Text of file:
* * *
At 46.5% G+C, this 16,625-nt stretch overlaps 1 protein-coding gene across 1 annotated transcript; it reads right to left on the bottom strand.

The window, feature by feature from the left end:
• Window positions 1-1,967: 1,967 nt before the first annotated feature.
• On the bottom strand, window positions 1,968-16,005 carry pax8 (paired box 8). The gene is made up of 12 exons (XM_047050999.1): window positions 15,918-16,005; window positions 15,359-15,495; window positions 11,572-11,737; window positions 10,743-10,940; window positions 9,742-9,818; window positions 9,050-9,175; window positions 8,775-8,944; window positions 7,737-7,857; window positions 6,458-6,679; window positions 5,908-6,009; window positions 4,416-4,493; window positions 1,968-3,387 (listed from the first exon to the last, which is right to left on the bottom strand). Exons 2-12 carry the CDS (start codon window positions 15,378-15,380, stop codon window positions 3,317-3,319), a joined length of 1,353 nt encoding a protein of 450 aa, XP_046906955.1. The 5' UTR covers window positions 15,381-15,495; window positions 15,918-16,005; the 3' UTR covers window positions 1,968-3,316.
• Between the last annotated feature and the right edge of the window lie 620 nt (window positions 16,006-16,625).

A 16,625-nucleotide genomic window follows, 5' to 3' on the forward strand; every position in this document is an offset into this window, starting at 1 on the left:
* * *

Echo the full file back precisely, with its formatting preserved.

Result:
At 46.5% G+C, this 16,625-nt stretch overlaps 1 protein-coding gene across 1 annotated transcript; it reads right to left on the bottom strand.

The window, feature by feature from the left end:
• Window positions 1-1,967: 1,967 nt before the first annotated feature.
• On the bottom strand, window positions 1,968-16,005 carry pax8 (paired box 8). The gene is made up of 12 exons (XM_047050999.1): window positions 15,918-16,005; window positions 15,359-15,495; window positions 11,572-11,737; window positions 10,743-10,940; window positions 9,742-9,818; window positions 9,050-9,175; window positions 8,775-8,944; window positions 7,737-7,857; window positions 6,458-6,679; window positions 5,908-6,009; window positions 4,416-4,493; window positions 1,968-3,387 (listed from the first exon to the last, which is right to left on the bottom strand). Exons 2-12 carry the CDS (start codon window positions 15,378-15,380, stop codon window positions 3,317-3,319), a joined length of 1,353 nt encoding a protein of 450 aa, XP_046906955.1. The 5' UTR covers window positions 15,381-15,495; window positions 15,918-16,005; the 3' UTR covers window positions 1,968-3,316.
• Between the last annotated feature and the right edge of the window lie 620 nt (window positions 16,006-16,625).

A 16,625-nucleotide genomic window follows, 5' to 3' on the forward strand; every position in this document is an offset into this window, starting at 1 on the left: